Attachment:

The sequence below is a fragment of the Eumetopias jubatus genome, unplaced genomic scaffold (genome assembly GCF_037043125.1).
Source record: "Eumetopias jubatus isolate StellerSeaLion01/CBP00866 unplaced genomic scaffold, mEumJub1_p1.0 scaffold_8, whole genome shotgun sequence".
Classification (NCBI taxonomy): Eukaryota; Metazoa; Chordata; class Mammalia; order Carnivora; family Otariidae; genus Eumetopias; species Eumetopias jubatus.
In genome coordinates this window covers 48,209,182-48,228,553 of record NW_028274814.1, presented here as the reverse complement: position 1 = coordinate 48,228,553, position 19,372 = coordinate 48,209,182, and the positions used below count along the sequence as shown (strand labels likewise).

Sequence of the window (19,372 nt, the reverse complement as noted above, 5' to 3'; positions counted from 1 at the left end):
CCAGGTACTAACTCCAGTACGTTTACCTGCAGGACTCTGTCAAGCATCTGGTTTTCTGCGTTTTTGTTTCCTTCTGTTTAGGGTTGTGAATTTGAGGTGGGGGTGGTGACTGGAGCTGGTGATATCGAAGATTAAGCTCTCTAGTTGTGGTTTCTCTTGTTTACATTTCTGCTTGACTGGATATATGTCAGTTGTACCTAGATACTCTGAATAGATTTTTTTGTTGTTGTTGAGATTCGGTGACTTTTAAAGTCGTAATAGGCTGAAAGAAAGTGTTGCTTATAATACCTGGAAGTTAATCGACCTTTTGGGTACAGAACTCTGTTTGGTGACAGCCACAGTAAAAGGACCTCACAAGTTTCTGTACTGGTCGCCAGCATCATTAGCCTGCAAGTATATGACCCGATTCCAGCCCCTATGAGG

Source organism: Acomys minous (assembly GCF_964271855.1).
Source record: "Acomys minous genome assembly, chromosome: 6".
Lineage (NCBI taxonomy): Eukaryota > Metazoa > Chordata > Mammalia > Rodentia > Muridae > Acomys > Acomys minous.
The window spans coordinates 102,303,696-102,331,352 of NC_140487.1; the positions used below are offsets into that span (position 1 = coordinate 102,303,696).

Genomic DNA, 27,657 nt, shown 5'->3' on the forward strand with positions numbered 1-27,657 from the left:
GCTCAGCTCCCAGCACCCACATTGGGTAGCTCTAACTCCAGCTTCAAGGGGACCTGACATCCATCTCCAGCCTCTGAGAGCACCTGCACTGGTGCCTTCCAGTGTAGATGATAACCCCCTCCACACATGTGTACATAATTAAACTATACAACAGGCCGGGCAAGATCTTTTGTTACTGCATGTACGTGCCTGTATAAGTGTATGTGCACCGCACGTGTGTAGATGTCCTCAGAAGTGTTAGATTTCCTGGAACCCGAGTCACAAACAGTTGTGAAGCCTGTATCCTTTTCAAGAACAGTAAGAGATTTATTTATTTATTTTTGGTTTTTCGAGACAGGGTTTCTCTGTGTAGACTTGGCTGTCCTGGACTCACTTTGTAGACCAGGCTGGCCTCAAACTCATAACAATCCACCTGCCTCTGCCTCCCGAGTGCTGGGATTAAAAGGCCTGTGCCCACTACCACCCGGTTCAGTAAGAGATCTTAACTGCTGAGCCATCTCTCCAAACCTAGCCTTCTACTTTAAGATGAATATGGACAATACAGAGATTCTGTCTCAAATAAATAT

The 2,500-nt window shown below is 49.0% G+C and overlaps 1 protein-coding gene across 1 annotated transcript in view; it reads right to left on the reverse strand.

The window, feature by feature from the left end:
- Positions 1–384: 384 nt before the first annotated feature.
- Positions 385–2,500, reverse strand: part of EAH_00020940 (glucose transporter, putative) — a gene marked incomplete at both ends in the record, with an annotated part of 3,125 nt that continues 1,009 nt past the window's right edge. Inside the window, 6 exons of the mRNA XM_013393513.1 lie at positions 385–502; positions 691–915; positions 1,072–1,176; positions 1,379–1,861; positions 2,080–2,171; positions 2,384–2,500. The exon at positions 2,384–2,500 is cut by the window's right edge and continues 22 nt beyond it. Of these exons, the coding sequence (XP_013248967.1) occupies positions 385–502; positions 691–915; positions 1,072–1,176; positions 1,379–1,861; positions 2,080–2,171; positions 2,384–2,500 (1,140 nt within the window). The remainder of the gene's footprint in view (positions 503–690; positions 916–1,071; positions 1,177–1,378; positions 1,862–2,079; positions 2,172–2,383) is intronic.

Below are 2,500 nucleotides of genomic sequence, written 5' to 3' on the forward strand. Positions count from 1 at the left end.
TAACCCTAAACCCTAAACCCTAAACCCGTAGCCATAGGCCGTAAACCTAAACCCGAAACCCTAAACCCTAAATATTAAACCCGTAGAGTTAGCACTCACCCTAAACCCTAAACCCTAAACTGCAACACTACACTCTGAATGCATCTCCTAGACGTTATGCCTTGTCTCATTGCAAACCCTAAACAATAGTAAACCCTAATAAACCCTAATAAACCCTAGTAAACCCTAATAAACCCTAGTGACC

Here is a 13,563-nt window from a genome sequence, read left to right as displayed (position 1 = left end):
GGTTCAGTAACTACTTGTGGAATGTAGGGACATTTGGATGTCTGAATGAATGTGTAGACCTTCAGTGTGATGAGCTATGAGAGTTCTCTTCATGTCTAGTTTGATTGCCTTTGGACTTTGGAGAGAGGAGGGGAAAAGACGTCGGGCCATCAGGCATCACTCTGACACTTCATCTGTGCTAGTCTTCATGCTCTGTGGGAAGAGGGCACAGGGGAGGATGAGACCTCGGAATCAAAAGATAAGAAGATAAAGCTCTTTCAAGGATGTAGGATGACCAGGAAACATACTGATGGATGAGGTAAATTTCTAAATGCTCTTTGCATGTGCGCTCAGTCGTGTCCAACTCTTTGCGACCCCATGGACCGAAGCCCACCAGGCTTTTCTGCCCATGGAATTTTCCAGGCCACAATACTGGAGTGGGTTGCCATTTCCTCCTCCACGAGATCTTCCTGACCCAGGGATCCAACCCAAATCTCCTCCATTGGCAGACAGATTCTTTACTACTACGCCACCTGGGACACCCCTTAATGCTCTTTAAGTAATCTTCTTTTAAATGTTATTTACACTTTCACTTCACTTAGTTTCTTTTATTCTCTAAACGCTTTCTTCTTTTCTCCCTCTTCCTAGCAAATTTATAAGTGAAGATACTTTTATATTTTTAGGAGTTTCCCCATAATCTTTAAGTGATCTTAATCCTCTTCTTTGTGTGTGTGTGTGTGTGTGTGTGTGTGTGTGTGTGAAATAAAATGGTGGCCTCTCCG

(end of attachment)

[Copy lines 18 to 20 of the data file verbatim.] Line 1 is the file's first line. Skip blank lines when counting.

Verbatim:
TAACCCTAAACCCTAAACCCTAAACCCGTAGCCATAGGCCGTAAACCTAAACCCGAAACCCTAAACCCTAAATATTAAACCCGTAGAGTTAGCACTCACCCTAAACCCTAAACCCTAAACTGCAACACTACACTCTGAATGCATCTCCTAGACGTTATGCCTTGTCTCATTGCAAACCCTAAACAATAGTAAACCCTAATAAACCCTAATAAACCCTAGTAAACCCTAATAAACCCTAGTGACC

Here is a 13,563-nt window from a genome sequence, read left to right as displayed (position 1 = left end):
GGTTCAGTAACTACTTGTGGAATGTAGGGACATTTGGATGTCTGAATGAATGTGTAGACCTTCAGTGTGATGAGCTATGAGAGTTCTCTTCATGTCTAGTTTGATTGCCTTTGGACTTTGGAGAGAGGAGGGGAAAAGACGTCGGGCCATCAGGCATCACTCTGACACTTCATCTGTGCTAGTCTTCATGCTCTGTGGGAAGAGGGCACAGGGGAGGATGAGACCTCGGAATCAAAAGATAAGAAGATAAAGCTCTTTCAAGGATGTAGGATGACCAGGAAACATACTGATGGATGAGGTAAATTTCTAAATGCTCTTTGCATGTGCGCTCAGTCGTGTCCAACTCTTTGCGACCCCATGGACCGAAGCCCACCAGGCTTTTCTGCCCATGGAATTTTCCAGGCCACAATACTGGAGTGGGTTGCCATTTCCTCCTCCACGAGATCTTCCTGACCCAGGGATCCAACCCAAATCTCCTCCATTGGCAGACAGATTCTTTACTACTACGCCACCTGGGACACCCCTTAATGCTCTTTAAGTAATCTTCTTTTAAATGTTATTTACACTTTCACTTCACTTAGTTTCTTTTATTCTCTAAACGCTTTCTTCTTTTCTCCCTCTTCCTAGCAAATTTATAAGTGAAGATACTTTTATATTTTTAGGAGTTTCCCCATAATCTTTAAGTGATCTTAATCCTCTTCTTTGTGTGTGTGTGTGTGTGTGTGTGTGTGTGTGTGTGAAATAAAATGGTGGCCTCTCCG